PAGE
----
For the first time – in a long time – our Yamaha took a back seat. And no, not because it broke down again. But because Alissa’s sister, Alanna, and my brother, Robert, joined us in the Caucasus – and we couldn’t all fit on the little Yam (we did try).
For the next five weeks the bike was swapped for hiking around Georgia’s glaciers, riding horses into the Armenian mountains, driving Rob’s rented Kia on roads it really shouldn’t have been on and exploring ancient Azerbaijan.
But our whirlwind in the Caucasus started way back in Batumi – a sweet seaside city just after the Turkish border. We visited Batumi just to see the rotating Ali and Nino statues collide into each other every 10 minutes for a quick kiss. The statues aside, we didn’t enjoy the food, missed Turkey, wound up at a Turkish cafe with the hope of finding one last tasty lahmacun. When we realised they didn’t have any we left sharpish for Kutaisi and a flight back…
We flew back home – not just because of the lahmacun debacle – but because we wanted to celebrate our friends’ wedding and couldn’t wait to meet a new friend at the same time. Making friends on the road is one of travelling’s brightest perks – but the friends at home are irreplaceably special and it’s always worth stashing a few pennies aside for a cheeky flight back.
Two of us left Georgia for the UK, but three of us returned. Alissa’s sister Alanna packed her rucksack and joined us for the next five weeks. We dragged the bike out of our Georgian friend’s garage, Alanna jumped into a marshutka (bus) and we worked our way to the capital, Tbilisi.
Tbilisi quickly turned into our planning base. We prepped for the months ahead, plotted routes and wandered around the sprawling city visiting every attraction we could find.
I changed the Yamaha’s oil, filter, coolant, brake fluid and pads while Alanna built a new tube out of guttering, glued it together and cable tied it to the pannier rack to store our waterproofs- all for £2.50. And Alissa repacked, condensed and fixed the luggage.
Tbilisi was important for us as we planned on getting our Russian visas there (Plan A was to get them in the UK, but the wait was too long so this was Plan B). We needed a double-entry visa, valid for three months and to start in three months from date of application. But the embassy was chaos. Within an hour of arriving it swelled and quickly turned into shoving and screaming. There was no way we were getting our visa here. Now we move to Plan C – try and get the visas in Kazakhstan (highly unlikely). So instead of drowning our sorrows we decided to nearly drown ourselves – literally – as we tackled Tbilisi’s white-water rafting routes.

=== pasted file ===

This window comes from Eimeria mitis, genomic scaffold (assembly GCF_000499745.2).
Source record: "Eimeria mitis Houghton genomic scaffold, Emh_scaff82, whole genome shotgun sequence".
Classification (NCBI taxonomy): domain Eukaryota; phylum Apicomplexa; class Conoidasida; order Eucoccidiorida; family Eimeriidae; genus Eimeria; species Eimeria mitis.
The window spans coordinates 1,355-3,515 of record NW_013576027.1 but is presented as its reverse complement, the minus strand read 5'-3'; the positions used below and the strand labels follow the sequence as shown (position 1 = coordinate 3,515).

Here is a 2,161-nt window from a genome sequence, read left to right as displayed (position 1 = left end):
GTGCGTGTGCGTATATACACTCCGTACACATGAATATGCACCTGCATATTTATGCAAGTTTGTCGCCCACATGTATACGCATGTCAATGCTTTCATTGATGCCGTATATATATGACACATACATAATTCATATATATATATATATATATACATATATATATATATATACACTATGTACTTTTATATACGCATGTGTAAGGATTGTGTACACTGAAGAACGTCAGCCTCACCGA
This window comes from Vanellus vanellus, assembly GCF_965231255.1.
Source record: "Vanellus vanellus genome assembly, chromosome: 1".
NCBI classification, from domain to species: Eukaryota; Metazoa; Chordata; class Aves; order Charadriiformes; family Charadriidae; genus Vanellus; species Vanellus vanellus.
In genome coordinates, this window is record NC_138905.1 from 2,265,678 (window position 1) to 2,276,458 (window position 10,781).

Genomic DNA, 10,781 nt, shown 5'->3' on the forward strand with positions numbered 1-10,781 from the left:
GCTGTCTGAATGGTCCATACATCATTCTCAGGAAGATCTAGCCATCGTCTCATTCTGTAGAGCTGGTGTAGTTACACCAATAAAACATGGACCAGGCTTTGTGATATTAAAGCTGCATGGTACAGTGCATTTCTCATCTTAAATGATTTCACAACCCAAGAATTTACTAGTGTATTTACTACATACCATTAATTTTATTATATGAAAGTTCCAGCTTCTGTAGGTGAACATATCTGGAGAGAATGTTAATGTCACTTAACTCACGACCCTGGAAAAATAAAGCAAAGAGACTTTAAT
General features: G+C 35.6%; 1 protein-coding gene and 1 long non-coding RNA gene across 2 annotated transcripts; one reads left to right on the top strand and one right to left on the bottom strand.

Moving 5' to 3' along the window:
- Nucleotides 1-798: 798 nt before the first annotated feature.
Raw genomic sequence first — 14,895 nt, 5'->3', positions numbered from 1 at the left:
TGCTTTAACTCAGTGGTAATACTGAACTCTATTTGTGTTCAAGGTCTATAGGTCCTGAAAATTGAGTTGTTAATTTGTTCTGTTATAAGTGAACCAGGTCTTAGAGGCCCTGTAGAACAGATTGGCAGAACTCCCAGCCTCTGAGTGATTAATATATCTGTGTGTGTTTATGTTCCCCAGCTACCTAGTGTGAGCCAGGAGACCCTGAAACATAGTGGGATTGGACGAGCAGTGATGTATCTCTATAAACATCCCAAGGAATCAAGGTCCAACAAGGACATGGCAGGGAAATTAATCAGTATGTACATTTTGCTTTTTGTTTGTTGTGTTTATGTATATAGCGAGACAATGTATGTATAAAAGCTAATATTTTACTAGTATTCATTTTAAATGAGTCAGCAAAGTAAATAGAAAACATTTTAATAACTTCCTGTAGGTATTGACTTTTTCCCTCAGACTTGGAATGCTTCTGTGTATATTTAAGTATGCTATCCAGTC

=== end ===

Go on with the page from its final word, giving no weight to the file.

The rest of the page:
We left the chaos of Tbilisi and made our way to Kazbegi – Georgia’s hiking capital. Alanna jumped in a bus and we met her there for a week of non-stop trekking. Kazbegi is home to the Gergeti Trinity Church – perhaps the most famous landmark in Georgia.
We took the wrong hiking path up and trapesed a ridiculously steep, sweaty and dusty road for three hours. That became the norm for the next week.
Alissa and Alanna planned walks, treks, climbs and hikes all over Kazbegi. From waterfalls to abandoned villages, ancient forts and the formidable and exhausting glacier hike. I was happy to get out of Kazbegi, if just to give my feet a rest.
We blasted back to Tbilisi to meet Robert, who flew into Kutaisi, picked up a rental car and bombed it to Tbilisi. We shoved all our gear in the Kia’s miniscule boot, Alissa and Alanna jumped in and we drove in convoy straight for the Armenian border.
“You didn’t buy insurance when you entered Georgia, you must pay 100 Lari (£30) fine”. No way was I paying a fine to exit the country. Nobody told me at the Turkish/ Georgian border about insurance. “It’s a new rule”. After stubbornly sitting there for 20 minutes, we came to an agreement – I had 30 days to pay the fine. I would be in Armenia for 10 days, back in Georgia for two days and then exiting to Azerbaijan. I could then pay the fine the next time I come back or (as we eventually became friends) as the border guard joked – maybe my grandkids could pay one day. Finally, they let me go – probably just to get rid of me.
By the time we got through the Armenian border it was pitch black, pouring with rain, I was soaked through and the Yamaha’s headlight bulb gave up. It took two hours of crashing into deep pot holes before we finally found somewhere to sleep and start our Armenian adventure.
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